13: What is the biggest liability Wesley Clark would have as a presidential candidate?
For one thing, he has very little name recognition outside of real junkie circles. Then there's the fact that he has no natural base of support in the primaries, no natural constituency. His ability on the stump, in political debates, and as a fundraiser is all totally unproven, though he does seem to me to be good on TV. His lack of domestic experience could be a liability or it could prove to be an asset, since he won't have a track record people can nit-pick. Basically, though, I think his viability as a candidate would rest on his actual abilities as a campaigner -- the raw material is pretty much all there. At the end of the day, though, I don't like to try and prognosticate by reading the tea leaves. One of the great virtues of the primary system is that you get to see whether or not the candidate is a good campaigner before you decide whether or not you want to nominate him.
14: Broadly speaking, where do your personal beliefs diverge from the Democratic party line?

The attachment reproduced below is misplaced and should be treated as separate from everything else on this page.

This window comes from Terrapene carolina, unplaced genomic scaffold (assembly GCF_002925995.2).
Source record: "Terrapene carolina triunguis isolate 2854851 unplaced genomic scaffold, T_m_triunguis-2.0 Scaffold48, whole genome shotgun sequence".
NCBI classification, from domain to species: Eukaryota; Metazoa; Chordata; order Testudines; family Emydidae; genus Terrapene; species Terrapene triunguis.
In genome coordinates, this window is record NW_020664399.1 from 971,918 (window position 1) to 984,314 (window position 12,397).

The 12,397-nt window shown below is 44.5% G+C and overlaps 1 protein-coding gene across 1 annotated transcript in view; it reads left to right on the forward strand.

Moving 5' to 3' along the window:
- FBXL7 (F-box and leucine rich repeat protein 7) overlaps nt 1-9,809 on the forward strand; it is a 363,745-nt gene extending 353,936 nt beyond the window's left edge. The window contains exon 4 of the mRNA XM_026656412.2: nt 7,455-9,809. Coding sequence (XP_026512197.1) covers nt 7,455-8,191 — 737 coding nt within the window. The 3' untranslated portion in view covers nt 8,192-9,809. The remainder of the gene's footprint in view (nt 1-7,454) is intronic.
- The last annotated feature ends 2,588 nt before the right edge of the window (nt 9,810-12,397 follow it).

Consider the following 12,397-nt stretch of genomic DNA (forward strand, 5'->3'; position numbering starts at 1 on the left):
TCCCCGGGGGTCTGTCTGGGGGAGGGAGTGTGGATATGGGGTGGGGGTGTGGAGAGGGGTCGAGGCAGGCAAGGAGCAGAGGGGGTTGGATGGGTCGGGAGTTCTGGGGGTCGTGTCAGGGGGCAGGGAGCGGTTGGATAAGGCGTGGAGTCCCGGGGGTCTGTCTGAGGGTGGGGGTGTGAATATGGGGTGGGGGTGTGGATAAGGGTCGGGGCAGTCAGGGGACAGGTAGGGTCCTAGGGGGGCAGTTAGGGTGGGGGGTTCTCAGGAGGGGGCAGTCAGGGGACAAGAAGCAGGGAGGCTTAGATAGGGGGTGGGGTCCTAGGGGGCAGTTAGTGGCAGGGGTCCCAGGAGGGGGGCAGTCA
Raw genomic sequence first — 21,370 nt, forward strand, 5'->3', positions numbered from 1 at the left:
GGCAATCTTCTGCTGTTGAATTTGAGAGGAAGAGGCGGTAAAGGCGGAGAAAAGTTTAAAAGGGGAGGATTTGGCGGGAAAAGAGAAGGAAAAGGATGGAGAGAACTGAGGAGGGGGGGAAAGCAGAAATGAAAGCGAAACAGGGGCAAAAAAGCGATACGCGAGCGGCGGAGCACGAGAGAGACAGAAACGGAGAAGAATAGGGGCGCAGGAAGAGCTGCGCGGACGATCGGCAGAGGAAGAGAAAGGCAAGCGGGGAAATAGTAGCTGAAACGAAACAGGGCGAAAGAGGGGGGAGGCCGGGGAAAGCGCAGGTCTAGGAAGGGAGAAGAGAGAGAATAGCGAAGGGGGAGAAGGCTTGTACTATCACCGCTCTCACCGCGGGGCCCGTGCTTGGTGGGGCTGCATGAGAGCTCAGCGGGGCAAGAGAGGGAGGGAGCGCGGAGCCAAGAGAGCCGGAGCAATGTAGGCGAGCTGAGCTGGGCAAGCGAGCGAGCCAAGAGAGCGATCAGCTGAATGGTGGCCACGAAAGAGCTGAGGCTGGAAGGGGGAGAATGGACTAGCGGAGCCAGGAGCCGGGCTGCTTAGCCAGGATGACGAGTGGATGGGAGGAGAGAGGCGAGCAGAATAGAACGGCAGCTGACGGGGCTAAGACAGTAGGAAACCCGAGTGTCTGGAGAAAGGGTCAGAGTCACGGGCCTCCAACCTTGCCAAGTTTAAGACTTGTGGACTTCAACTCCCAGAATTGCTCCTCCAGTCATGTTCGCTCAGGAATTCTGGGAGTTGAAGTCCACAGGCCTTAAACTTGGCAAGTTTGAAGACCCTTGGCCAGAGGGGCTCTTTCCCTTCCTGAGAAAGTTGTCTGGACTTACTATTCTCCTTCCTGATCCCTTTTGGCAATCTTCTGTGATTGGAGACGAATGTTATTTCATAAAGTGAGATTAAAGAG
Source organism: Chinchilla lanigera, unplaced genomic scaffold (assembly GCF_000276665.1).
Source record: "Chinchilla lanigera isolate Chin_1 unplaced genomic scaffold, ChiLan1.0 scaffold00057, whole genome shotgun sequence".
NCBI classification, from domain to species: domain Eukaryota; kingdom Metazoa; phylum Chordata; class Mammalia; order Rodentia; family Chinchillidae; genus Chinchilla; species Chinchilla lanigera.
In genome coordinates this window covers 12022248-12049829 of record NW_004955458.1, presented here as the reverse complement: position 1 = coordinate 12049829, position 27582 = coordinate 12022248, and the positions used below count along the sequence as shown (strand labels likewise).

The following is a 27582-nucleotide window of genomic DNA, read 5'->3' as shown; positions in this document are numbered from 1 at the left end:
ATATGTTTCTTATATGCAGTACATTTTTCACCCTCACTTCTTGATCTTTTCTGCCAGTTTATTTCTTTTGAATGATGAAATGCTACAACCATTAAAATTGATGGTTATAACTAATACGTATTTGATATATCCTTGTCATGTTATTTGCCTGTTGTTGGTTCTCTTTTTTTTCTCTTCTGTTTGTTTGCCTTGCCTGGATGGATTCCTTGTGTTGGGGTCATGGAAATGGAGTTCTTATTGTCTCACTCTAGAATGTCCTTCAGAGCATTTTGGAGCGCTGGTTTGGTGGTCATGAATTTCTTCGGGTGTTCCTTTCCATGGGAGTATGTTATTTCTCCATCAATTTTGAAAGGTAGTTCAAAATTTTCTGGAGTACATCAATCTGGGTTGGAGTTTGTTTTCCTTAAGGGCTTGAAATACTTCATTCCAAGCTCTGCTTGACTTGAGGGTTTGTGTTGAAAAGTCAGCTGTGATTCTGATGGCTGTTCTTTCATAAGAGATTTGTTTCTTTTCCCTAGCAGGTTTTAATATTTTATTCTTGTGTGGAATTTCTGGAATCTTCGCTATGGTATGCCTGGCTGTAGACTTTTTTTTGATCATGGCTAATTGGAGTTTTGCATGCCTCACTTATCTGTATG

I'm not so sure what the "Democratic party line" is any more, but I do have my differences. One thing is that I've grown very skeptical of the efficacy of the state of gun regulation in America. I'm also less enthusiastic about a lot of environmentalist initiatives than are many liberals, though union types tend to agree with me about this. Clean air and clean water are things I'm all for, but stuff about endangered species, the rainforest, pristine wetlands, etc. don't seem like compelling reasons to restrict economic development to me. So that's where I'm to the right of the Democrats. I'm probably to the left of all the current candidates for president in terms of establishing a real universal health care system, but I suspect that in their heart-of-hearts they agree with me and are just trying to be politically realistic. I'm also pretty disappointed in the way poverty has just dropped off the agenda for many Democrats. Now that AFDC's not a political hot button any more, a lot of them just don't seem to care. There are some other topics on which the Democrats have pretty diverse views, but I think I'm probably out of the mainstream. Certainly, I'm a lot less hostile to Ariel Sharon than the bulk of my readers seem to be. I have some doubts about many of the affirmative action programs the government runs, though I also have doubts about the motives of people who seem to feel that one of the biggest challenges facing the United States is that black people have things too good.